Siarad hi, vs siarad o

Sure this would’ve been asked at some point but it’s hard to search for.

I did Old Course North 1, and we’d say “Nes i siarad o” or “On i’n licio fo” etc.

Now I’m doing New Course 1 and it’s “Ti’n siarad hi’n dda iawn”.

I vaguely remember “o/fo” is for intangible nouns? Is that right? Am I wrong to say, “Dw i ddim yn siarad o”?

1 Like

It’s a gender difference. O/fo is masculine, hi is feminine. I assume that the language the other person is speaking well is feminine to make it hi.

1 Like

Yeah, the “hi” refers to Cymraeg/iaith which according to the geiriadur is feminine so that makes sense. Thank you. If I don’t know the gender, would o/fo be a safer bet?

So I guess I’m at the stage where noun gender matters. Oh, joy :sweat_smile:

Percentagewise yes - there are more masculine nouns than feminine ones :slight_smile:


That’s going to come in very helpful! My hands are already full with the treigladau without stressing over noun gender which is something I still mess up in Spanish after 15 years!

1 Like

Given that some nouns can be either, in the scheme of things, it’s one of the smallest to worry about :slight_smile:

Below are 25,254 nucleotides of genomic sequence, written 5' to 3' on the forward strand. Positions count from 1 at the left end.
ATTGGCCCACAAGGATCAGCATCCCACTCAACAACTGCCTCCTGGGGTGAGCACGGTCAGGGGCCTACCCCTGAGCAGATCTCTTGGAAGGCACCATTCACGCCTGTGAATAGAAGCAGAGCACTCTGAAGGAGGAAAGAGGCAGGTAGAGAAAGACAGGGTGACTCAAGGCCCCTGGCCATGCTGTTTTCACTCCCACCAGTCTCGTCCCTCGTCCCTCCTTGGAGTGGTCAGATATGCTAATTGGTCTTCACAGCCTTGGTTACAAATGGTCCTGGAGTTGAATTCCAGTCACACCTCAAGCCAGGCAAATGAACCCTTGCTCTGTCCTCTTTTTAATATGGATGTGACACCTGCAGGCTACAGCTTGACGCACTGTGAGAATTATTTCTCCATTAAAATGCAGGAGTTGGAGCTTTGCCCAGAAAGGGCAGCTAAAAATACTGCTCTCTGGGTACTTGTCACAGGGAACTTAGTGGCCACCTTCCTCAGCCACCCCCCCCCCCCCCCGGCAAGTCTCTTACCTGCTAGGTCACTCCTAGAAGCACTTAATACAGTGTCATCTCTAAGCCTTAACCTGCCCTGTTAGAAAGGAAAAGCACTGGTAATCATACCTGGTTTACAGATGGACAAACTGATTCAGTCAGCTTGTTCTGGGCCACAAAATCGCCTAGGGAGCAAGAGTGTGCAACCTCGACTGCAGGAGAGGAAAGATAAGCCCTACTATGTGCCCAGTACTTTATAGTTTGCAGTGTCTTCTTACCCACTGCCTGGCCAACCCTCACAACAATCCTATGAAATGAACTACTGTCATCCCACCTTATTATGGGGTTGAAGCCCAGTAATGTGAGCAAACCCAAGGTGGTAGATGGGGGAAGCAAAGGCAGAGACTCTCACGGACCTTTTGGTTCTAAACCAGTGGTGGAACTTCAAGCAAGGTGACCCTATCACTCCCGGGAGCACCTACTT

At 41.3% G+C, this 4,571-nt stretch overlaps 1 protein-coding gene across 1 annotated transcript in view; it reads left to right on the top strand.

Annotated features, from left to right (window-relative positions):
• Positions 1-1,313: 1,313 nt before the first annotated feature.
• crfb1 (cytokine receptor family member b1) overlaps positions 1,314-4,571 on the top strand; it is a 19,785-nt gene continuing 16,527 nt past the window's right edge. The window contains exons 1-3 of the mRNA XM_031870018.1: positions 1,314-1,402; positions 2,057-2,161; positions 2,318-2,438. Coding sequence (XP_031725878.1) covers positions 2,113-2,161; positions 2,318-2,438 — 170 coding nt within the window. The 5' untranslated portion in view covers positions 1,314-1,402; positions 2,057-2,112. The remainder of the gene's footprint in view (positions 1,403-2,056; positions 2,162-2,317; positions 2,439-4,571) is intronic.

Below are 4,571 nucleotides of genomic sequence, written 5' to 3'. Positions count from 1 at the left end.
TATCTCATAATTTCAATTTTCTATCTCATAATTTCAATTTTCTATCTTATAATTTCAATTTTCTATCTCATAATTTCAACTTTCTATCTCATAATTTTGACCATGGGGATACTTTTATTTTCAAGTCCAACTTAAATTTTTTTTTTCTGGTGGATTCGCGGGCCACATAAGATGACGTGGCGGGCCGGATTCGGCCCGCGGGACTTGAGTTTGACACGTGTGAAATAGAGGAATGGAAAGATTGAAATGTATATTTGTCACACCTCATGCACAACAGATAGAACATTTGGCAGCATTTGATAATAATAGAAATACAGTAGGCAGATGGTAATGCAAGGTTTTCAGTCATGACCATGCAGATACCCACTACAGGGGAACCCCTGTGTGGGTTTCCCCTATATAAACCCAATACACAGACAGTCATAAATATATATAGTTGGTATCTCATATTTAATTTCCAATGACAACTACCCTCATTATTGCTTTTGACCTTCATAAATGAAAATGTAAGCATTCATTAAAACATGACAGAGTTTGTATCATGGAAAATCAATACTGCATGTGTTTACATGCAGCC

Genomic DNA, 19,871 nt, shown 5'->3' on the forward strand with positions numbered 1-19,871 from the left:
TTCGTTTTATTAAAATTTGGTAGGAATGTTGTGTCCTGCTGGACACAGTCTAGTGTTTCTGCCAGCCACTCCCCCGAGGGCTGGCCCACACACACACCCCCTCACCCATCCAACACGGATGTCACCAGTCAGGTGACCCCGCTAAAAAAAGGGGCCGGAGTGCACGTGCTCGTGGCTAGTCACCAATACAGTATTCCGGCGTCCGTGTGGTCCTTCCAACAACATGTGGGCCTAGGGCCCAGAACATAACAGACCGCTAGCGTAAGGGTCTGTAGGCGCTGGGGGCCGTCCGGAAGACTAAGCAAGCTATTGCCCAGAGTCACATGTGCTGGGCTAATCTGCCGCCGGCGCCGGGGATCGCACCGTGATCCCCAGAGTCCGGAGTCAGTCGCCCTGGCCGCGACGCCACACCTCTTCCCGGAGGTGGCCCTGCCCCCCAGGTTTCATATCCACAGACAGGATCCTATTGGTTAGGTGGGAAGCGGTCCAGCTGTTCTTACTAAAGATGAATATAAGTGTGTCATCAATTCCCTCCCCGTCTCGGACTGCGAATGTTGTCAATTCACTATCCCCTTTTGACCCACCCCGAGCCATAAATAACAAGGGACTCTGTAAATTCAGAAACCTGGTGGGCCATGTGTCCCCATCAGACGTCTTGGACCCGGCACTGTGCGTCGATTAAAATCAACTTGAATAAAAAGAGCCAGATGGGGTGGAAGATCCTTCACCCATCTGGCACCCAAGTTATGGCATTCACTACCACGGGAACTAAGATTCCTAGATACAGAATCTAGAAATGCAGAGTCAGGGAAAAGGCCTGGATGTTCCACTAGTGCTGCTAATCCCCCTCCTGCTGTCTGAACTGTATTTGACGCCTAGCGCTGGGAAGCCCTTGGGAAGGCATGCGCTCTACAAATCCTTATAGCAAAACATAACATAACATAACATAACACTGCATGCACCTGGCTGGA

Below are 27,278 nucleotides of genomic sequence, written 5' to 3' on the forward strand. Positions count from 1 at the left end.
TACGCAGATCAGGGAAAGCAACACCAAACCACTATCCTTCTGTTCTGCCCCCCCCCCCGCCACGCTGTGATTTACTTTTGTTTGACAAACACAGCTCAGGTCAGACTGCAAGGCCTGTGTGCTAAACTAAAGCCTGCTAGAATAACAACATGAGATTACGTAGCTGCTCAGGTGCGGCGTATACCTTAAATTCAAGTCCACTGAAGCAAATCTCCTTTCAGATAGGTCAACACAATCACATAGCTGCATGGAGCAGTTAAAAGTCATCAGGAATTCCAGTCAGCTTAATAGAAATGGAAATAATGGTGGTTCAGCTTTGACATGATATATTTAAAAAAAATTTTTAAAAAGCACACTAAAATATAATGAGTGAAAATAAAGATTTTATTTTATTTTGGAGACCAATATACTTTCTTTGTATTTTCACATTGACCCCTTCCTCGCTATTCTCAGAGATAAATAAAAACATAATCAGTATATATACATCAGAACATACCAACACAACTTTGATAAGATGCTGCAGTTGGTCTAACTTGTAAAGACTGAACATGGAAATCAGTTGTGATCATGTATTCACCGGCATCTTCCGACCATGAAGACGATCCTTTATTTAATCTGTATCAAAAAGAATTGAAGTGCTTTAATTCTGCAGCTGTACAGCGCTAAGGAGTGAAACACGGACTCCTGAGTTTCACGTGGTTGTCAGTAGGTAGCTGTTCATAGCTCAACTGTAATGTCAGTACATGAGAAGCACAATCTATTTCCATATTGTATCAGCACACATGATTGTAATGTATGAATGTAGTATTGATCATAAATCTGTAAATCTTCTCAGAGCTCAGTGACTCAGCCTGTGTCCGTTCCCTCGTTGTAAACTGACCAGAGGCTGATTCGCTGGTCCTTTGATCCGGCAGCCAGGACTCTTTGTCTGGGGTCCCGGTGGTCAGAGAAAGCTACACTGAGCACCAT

It depends how correct you want to be. Dw i’n licio fo is frequently heard for even feminine things, like a language. Dw i’n siarad o is possible in everyday speech.

Gender can be more fluid in Welsh than grammar books generally suggest.

Even in formal grammar, although languages are feminine, it is correct to say ‘Cymraeg da’, i.e. the adjective does not mutate after language names.

The same is true of ‘Nos da’ of course.

But if you’re referring to natural gender you would distinguish between Dw i’n licio fo (I like him) and Dw i’n licio hi (I like her).


Good to know. At least it’s not like eg Spanish where if you get the noun gender wrong you risk turning it into a totally different word!

1 Like

Welsh has one very common word like that - gwaith - when it’s masculine it means the noun “work”, - dw i’n mynd i’r gwaith “I’m going to work”, but when it’s feminine it means “times” as in unwaith, dwywaith, tair gwaith - once, twice, three times


I think that can happen in Welsh, too. Gwaith means ‘work’ when it’s masculine but ‘time’ when it’s feminine, e.g. dwywaith = ‘twice’ (two times).

1 Like

I have always been amused by the difference between el papa and la papa - the pope and the potato!


Indeed, and another factor adding to that percentage is that loanwords tend to be adopted as masculines.

Unless of course they look obviously feminine like lori.


1 Like

Being a geordie who lives in Cornwall i struggle with English most of the time